Contemporary propaganda activities, however, go beyond government and business “PR” and include a variety of organizations and institutions from across civil society. As already suggested in the above discussion, mainstream media and academia are important sites upon which manipulated and propagandistic information is produced and disseminated, but there are more institutions involved in propaganda. For example, think tanks play a crucial role in shaping political and public discourse via the production of knowledge and the promotion of particular world views (e.g., Parmar, 2004 Giles Scott-Smith, 2014). Current major players in the “information war,” in particular in relation to the alleged threat posed by Russia (Van der Pijl, 2018; Boyd-Barrett, 2019), include the Atlantic Council. This think tank is an important source of information regarding both the alleged threat posed by Russia and the 7-year long war in Syria. It has also been employed by social media giant Facebook in order to advise on what is, and what is not, “fake news” (Facebook, 2018). Of course, in their drive to promote particular world views, think tanks can become involved in the production and dissemination of information that is significantly distorted. For example, the Henry Jackson Society was established in 2005 and presented as a bipartisan think tank. However, a Spinwatch report showed that it was being funded by undisclosed donors and was “promoting a strongly pro-Israel agenda, organizing anti-Islam activities … (and) advocating a transatlantic military and security regime” (Griffin et al., 2015, p. 74). Interestingly, it was revealed in a leaked document that the Henry Jackson Society sought to discredit Professor Noam Chomsky via a campaign coordinated with mainstream media writers including allegedly Oliver Kamm, leader writer for the Times of London, a Murdoch owned newspaper (Sayeed, 2016). Both the Atlantic Council and the Henry Jackson Society would appear to fit within a broader pattern seen over many years whereby think tanks have played crucial roles in promoting particular world views and agendas (e.g., Parmar, 2004; Scott-Smith, 2014).
NGOs (non-governmental organizations) are also important elements with respect to propaganda. Specifically, in recent years humanitarian NGOs have been criticized for their role with respect to the circulation of misinformation and disinformation. Since the 1990s Western military operations have frequently been framed in terms of the doctrine of “humanitarian” intervention whereby military action has been rationalized and promoted with respect to human rights concerns (see Robinson, 2002). The concept of “humanitarian intervention” has now been codified in the Responsibility to Protect (R2P) which allows the United Nations Security Council (UNSC) to authorize the use of military force against sovereign nations when severe human rights violations are occurring. Humanitarian operations have also increasingly been built into Western military doctrine, as part of “winning hearts and minds” (Barnett, 2005; Counter Insurgency Operations, 2009): As Admiral Sir Philip Jones, First Sea Lord, stated “So the hard punch of military power is often delivered through the kid glove of humanitarian relief” (Jones, 2016). Barnett argues that these military doctrines have often co-opted humanitarian NGOs. Set in this context, it is perhaps not surprising that NGOs have at times been caught up, perhaps unintentionally, in the dissemination of propagandistic information. For example, with respect to the 2011 war in Libya, Amnesty International, in a press briefing (2011), appeared to reinforce claims regarding potential human rights abuses by the Libyan government as well as implicitly push for intervention (Kovalik, 2012). This occurred in the run-up to an R2P authorized intervention to protect human rights which led, ultimately, to the overthrow of the Libyan government. A subsequent report, by the UK's House of Commons Foreign Affairs Select Committee, did conclude, however, that widespread concerns prior to the R2P intervention regarding the “the scale of threat to civilians was presented with unjustified certainty” and were “overstated” by government officials (House of Commons Foreign Affairs Committee, 2016, p. 15 and p. 3). It appears then that Amnesty International had become swept up in a widespread misrepresentation of events in Libya1.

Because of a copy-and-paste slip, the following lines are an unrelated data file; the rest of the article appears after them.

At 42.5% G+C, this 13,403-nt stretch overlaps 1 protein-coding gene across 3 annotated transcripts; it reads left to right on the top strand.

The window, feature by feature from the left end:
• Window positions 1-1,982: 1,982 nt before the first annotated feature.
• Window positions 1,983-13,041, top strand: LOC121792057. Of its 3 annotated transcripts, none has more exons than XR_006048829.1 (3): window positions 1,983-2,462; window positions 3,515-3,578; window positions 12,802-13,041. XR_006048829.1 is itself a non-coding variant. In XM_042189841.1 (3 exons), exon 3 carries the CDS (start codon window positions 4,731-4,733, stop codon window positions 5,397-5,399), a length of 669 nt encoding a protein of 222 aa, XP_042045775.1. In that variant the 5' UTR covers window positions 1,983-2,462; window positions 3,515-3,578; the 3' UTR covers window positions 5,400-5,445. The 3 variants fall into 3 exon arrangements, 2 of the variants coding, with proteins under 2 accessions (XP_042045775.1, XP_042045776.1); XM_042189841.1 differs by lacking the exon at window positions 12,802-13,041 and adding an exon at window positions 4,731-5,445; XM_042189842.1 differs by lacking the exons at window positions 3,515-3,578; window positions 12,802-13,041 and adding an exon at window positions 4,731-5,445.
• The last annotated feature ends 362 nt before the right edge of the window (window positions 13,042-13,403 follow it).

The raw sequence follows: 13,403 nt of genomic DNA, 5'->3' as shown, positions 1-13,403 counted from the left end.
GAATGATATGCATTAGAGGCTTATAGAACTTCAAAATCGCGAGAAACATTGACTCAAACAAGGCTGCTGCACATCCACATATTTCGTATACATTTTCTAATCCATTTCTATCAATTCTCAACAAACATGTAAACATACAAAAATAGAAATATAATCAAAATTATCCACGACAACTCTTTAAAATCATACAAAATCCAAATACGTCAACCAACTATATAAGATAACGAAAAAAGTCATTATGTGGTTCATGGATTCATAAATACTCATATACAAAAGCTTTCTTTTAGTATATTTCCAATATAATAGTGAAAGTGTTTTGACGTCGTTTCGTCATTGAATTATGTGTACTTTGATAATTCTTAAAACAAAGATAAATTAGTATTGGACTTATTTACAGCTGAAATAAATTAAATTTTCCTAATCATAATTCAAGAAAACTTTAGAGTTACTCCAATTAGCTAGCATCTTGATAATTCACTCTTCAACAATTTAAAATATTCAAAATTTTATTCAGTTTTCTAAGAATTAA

Regarding the 7-year-long war in Syria, a controversy is currently emerging regarding the so-called “White Helmets,” a group which claims to be an independent NGO set up to save civilians. Critics, however, argue that the group is largely a propaganda construct designed to promote the interests of groups seeking the overthrow of the Syrian government (Morningstar, 2014; Beeley, 2017). Certainly, one available UK government document indicates that the organization has been funded as part of broader attempts to support “moderate opposition to provide services for their communities and to contest new space,” and to empower “legitimate local governance structures to deliver services [and giving] credibility to the moderate opposition” (UK Government Document 2017). The document also states that the White Helmets have served an important public relations purpose by providing “an invaluable reporting and advocacy role” and “confidence to statements made by UK and other international leaders made in condemnation of Russian actions” (Mason, 2017). The White Helmets have also been cited as a major source of information for human rights groups such as Amnesty International and Human Rights Watch (U. K. Government Summary Document., 2017). Because the White Helmets only operate in areas held by opposition groups, they can only present a partial picture of events. The utility of this organization, intentional or not, for propagandistic purposes is without question. Indeed, a film about the White Helmets was even awarded an Oscar in 20162.